This column has been cleverly scheduled to run on the same day that I'm presenting "Real Time SEO: No More Yesterday's News" at Search Engine Strategies New York. So it seems apropos that we talk about some free real time search tools anyone can access and use.
With Google Trends, you can trend multiple search terms on a graph to identify seasonality in search patterns and compare terms on a global, country, and regional basis (yep, more people in New York search for the World Cup than the Super Bowl!).
Google Trends also shows you the top 20 trending search terms, based on percentage changes in Google search volume from historical traffic patterns. Hot Topics shows you the top trending topics on various social networking sites (Twitter, FriendFeed, etc) as compiled by Google.
There are a couple downsides to these trending topic reports. First, they now only provide the top 20 trending searches (at one point it was the top 100; their FAQ still lists it as displaying the top 40). Second, there's no grouping capability, so if you're looking for the top trending terms in a particular category you've got to hunt and peck and hope that there are terms that hit the top 20. That said, it's still a useful tool.
Google Insights for Search
To answer the categorization issue there's Google Insights for Search. Here you can drill down to a category level, specific location, timeframe, and source of search data (straight Google Web search, news search, image search, or product search).
The image above shows worldwide search trending for the cruises and charters category for 2009 and 2010 (looks like there's a bit more demand so far this year than last). The top 10 search terms and rising terms are also displayed based on the selected criteria.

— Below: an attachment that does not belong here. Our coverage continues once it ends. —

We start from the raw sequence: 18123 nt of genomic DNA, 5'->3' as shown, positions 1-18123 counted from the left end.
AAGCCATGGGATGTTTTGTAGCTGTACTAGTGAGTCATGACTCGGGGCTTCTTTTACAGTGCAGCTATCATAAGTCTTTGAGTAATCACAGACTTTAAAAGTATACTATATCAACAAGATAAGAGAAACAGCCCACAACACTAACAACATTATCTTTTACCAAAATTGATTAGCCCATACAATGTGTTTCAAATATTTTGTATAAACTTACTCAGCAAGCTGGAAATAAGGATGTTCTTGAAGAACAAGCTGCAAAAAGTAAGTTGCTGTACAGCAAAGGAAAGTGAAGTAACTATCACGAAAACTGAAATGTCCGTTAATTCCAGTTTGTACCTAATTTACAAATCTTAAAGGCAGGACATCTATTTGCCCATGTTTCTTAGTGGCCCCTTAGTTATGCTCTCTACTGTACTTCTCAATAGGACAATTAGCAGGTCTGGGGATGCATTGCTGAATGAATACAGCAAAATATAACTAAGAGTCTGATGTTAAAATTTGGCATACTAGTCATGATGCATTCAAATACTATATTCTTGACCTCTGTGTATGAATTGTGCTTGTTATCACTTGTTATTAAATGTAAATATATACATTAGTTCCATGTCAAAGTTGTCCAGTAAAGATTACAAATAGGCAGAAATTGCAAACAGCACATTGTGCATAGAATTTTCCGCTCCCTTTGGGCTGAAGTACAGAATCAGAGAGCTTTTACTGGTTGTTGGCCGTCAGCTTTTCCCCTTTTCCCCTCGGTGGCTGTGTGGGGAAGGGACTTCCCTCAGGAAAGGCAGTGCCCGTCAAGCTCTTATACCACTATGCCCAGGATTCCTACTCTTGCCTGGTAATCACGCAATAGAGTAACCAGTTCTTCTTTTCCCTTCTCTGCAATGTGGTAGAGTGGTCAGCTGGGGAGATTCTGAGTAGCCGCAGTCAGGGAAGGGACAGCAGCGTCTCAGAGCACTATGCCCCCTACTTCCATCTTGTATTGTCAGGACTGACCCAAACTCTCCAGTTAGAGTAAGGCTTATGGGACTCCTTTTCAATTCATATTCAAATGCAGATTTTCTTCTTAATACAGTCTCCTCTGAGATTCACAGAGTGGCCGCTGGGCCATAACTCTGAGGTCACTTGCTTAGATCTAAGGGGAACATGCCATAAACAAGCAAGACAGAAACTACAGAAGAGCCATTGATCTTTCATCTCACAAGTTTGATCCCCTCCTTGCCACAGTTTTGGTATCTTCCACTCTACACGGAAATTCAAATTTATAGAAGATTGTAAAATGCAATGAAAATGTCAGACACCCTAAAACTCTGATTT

Bing has also had a crack at the categorization issue with their xRank tool. Here you can see celebrities, musicians (I have to admit that I thought Jamie Kennedy was mis-categorized as a musician, but a quick search proved me wrong), politicians, and bloggers.
Clicking on any of the terms shows a rolling four-week graph, along with key events during that time period for that term, as well as related data (e.g., biographical snippet, images, videos).
While this tool has some interesting data, it doesn't have enough to make it the be all and end all of real time search tools. However, if you use it as a starting point for input into other tools, then it proves its worth.
Search engines aren't the only ones that have free trending tools. Surchur is a tool that combines trending data from Google Trends, Yahoo Buzz, Twitter, Technorati, Bing xRank, and CNN to identify terms and topics that are being talked about right now.
Surchur allows you to drill down on each topic and see where the buzz is coming from, and what's being said on the different types of media monitored. Is the buzz different on blogs versus Twitter? What images are being pushed out to Flickr versus what's being said on YouTube?
If you're at SES New York and thinking about coming to the real time search panel, don't think that it's all been covered in this article. In addition to talking about search tools, there will also be some great case studies, perspectives from the marketing and journalistic side of covering real time search, and even an appearance (OK, a video) by several celebrities. Plus there'll four panelists will be able to answer whatever real time search questions you have.
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